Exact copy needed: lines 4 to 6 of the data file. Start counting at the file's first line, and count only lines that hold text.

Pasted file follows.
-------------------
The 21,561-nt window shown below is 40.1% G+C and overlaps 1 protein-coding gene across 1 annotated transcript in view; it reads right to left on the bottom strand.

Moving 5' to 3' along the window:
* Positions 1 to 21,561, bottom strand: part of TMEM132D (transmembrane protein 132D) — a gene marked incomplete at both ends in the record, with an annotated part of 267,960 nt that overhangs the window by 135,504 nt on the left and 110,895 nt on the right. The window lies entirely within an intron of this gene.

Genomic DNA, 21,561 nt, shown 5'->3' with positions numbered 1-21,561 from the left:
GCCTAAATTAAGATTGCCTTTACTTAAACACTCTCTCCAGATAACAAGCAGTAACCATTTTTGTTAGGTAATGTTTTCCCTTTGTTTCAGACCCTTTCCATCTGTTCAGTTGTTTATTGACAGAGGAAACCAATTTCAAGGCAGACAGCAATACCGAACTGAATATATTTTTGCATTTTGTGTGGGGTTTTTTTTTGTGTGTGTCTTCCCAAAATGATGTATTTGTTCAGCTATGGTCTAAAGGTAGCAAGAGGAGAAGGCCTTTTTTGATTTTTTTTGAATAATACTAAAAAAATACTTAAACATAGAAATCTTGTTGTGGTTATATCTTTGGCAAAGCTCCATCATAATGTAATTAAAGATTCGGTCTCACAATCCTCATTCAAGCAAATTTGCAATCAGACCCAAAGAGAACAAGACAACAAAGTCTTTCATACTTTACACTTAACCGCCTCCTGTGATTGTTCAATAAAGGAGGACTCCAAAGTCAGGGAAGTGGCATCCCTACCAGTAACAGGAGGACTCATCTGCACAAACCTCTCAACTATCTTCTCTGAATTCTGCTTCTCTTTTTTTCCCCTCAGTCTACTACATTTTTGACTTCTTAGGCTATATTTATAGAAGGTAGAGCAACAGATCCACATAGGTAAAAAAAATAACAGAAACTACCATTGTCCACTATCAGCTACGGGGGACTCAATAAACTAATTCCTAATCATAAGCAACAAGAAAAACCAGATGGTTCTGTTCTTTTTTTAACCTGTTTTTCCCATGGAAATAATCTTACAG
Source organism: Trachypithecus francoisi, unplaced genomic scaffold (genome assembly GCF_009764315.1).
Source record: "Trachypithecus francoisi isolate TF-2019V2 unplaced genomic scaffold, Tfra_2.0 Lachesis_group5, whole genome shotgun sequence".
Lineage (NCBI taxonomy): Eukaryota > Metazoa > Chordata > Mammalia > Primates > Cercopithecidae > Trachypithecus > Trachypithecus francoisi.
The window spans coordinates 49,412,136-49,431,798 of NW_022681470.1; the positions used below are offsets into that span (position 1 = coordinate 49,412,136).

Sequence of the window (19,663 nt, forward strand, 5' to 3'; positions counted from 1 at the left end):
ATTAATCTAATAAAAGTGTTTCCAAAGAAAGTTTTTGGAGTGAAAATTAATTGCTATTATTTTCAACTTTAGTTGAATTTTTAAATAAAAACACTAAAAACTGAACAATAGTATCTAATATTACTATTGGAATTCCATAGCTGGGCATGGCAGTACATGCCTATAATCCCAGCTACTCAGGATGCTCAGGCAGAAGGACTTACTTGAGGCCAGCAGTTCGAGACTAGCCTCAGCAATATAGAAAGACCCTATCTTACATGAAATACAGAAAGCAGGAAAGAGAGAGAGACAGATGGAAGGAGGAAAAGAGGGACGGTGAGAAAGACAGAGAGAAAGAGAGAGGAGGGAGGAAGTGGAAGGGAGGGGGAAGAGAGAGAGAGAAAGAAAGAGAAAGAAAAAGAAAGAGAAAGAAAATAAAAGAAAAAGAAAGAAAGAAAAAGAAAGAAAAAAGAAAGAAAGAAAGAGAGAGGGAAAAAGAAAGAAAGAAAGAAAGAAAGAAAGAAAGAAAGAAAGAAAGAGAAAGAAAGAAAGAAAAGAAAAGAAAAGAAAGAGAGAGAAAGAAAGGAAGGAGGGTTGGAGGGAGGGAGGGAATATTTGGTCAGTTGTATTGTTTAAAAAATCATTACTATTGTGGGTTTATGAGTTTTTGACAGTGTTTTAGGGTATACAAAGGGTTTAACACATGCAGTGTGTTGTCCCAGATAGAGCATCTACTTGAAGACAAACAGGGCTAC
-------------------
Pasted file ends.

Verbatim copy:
Genomic DNA, 21,561 nt, shown 5'->3' with positions numbered 1-21,561 from the left:
GCCTAAATTAAGATTGCCTTTACTTAAACACTCTCTCCAGATAACAAGCAGTAACCATTTTTGTTAGGTAATGTTTTCCCTTTGTTTCAGACCCTTTCCATCTGTTCAGTTGTTTATTGACAGAGGAAACCAATTTCAAGGCAGACAGCAATACCGAACTGAATATATTTTTGCATTTTGTGTGGGGTTTTTTTTTGTGTGTGTCTTCCCAAAATGATGTATTTGTTCAGCTATGGTCTAAAGGTAGCAAGAGGAGAAGGCCTTTTTTGATTTTTTTTGAATAATACTAAAAAAATACTTAAACATAGAAATCTTGTTGTGGTTATATCTTTGGCAAAGCTCCATCATAATGTAATTAAAGATTCGGTCTCACAATCCTCATTCAAGCAAATTTGCAATCAGACCCAAAGAGAACAAGACAACAAAGTCTTTCATACTTTACACTTAACCGCCTCCTGTGATTGTTCAATAAAGGAGGACTCCAAAGTCAGGGAAGTGGCATCCCTACCAGTAACAGGAGGACTCATCTGCACAAACCTCTCAACTATCTTCTCTGAATTCTGCTTCTCTTTTTTTCCCCTCAGTCTACTACATTTTTGACTTCTTAGGCTATATTTATAGAAGGTAGAGCAACAGATCCACATAGGTAAAAAAAATAACAGAAACTACCATTGTCCACTATCAGCTACGGGGGACTCAATAAACTAATTCCTAATCATAAGCAACAAGAAAAACCAGATGGTTCTGTTCTTTTTTTAACCTGTTTTTCCCATGGAAATAATCTTACAG
Source organism: Trachypithecus francoisi, unplaced genomic scaffold (genome assembly GCF_009764315.1).